February is quail hunting season, so it’s time to grab your pup, pack your bow, and bag a table full of delicious birds for your family and friends. Using a bow for your quail hunting offers a unique challenge, but you can increase your success rate in no time with the help of some simple tips.
Get The Lay of the Land
Quail are famous for seeking cover for themselves when they’re not in flight. They favor wooded areas near large grassy fields, and will spend most of the mid- to late afternoon and evenings in the woods. When you’re scouting a place to hunt, look for an area with plenty of fresh quail tracks, with the woods to your back, so you have a clear shot as they cross the field to feed. If there are no wooded areas near your hunting location, search for rock outcroppings or fenced areas that serve a similar purpose for the birds.
Learn Their Patterns
Quail follow a fairly strict routine. In the first couple of hours after sunrise, they’ll be in the grass feeding, but will return to the woods about 10 a.m. They return for their afternoon feeding around 4 p.m., just as the sun starts to set. Observe the patterns of the birds at your hunting spot. You’ll be able to learn their particular routine so you’re ready to fire when they’re in the open.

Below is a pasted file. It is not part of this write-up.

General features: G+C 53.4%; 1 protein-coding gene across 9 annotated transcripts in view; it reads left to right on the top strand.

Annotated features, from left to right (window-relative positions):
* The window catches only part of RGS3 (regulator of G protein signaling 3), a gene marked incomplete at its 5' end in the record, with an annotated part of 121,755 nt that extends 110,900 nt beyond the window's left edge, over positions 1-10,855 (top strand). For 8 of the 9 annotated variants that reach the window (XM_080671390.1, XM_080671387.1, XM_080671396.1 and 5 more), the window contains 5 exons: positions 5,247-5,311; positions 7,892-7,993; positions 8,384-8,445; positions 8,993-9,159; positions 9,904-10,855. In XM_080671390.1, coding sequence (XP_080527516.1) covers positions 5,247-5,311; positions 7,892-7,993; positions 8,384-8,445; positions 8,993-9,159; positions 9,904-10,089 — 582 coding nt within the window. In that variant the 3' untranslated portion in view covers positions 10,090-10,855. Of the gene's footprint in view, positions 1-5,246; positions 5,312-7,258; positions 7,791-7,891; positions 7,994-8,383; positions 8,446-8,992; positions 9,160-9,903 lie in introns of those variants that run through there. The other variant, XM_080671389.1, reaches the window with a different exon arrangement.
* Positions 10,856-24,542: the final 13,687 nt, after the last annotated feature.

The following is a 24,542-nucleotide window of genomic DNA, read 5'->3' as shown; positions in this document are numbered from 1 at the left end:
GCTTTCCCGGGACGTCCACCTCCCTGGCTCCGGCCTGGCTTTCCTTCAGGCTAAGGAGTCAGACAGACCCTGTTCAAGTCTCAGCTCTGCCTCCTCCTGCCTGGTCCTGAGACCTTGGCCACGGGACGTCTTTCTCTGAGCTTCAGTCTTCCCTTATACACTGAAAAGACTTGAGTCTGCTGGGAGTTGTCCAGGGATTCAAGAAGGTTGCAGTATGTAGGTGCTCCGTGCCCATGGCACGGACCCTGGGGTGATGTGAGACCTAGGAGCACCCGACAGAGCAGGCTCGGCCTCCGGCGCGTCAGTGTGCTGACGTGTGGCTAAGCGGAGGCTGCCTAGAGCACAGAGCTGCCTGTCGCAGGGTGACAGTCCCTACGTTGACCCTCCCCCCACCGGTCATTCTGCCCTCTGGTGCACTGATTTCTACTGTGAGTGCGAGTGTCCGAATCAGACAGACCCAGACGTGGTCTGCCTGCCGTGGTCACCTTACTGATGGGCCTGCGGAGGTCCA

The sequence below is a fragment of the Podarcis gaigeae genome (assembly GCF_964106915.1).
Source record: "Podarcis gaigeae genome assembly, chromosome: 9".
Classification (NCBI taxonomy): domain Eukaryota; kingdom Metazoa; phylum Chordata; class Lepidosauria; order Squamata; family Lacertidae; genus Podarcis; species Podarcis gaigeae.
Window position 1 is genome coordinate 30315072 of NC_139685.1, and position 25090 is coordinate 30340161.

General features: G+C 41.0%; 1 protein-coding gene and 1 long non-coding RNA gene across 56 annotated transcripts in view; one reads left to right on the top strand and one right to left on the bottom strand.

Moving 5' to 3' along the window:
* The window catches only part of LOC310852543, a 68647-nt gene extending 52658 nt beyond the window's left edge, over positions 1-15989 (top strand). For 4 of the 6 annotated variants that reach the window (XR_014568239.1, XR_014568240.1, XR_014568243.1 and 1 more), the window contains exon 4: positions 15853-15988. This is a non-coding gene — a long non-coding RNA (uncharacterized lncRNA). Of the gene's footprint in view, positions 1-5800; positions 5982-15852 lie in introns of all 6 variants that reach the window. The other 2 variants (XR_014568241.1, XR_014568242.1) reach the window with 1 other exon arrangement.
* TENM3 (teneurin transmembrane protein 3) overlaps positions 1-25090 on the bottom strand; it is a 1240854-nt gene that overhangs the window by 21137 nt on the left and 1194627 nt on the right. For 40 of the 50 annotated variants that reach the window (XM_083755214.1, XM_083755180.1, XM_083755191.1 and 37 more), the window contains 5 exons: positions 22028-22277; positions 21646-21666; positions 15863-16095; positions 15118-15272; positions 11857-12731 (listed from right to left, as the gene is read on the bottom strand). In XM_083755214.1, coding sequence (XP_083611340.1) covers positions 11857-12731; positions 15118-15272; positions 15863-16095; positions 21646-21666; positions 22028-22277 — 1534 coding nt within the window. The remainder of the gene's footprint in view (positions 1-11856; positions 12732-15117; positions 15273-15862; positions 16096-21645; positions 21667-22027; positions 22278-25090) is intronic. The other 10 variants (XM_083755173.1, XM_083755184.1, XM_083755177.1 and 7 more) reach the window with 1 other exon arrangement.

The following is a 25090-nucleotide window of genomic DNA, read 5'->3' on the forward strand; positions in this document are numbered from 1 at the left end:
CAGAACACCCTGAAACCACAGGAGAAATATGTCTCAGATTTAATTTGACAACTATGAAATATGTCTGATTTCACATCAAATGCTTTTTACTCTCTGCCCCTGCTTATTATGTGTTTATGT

Move Into the Wind
Quail have incredibly good hearing, and they sound as their primary source of warning for potential danger. While you should always be quiet on the hunt, when quail hunting, any sound you make is even more amplified. Walk into the wind when you set up your hunting position and when you pursue the birds. This will make it harder for them to hear you, allowing you to get closer to the birds and improve your accuracy.
Invest in Bird Points or Basket Points
Blunt points are common for small game, but bird or basket points are your best bet when quail hunting. These tips use a series of wire loops around the head, which can break the neck or wing of a fast moving bird. Think of them like flak cannons used for anti-aircraft defense; even if you don’t hit your target head-on, you can still score a kill. The large size of the points do dramatically increase wind resistance, so you may find that your shots don’t have the same power and distance that you’re used to. Plan to spend a little time at the range getting adjusted to the new points before taking them hunting.
Wait Until the End of the Season
The first few days of quail hunting season are a mad rush, as hundreds of avid hunters set out to land the biggest bird. Early season hunting can be good, because many of the birds aren’t yet accustomed to the dangers hunters present. However, the overcrowding of the fields may make finding a good position difficult. The end of the season still has huge convoys of quail out in the open, but your competition for the perfect shot is much lower.
Armed with a little bit of knowledge and the right equipment, your quail hunting trips are sure to yield more birds than ever before. Good luck, and happy hunting!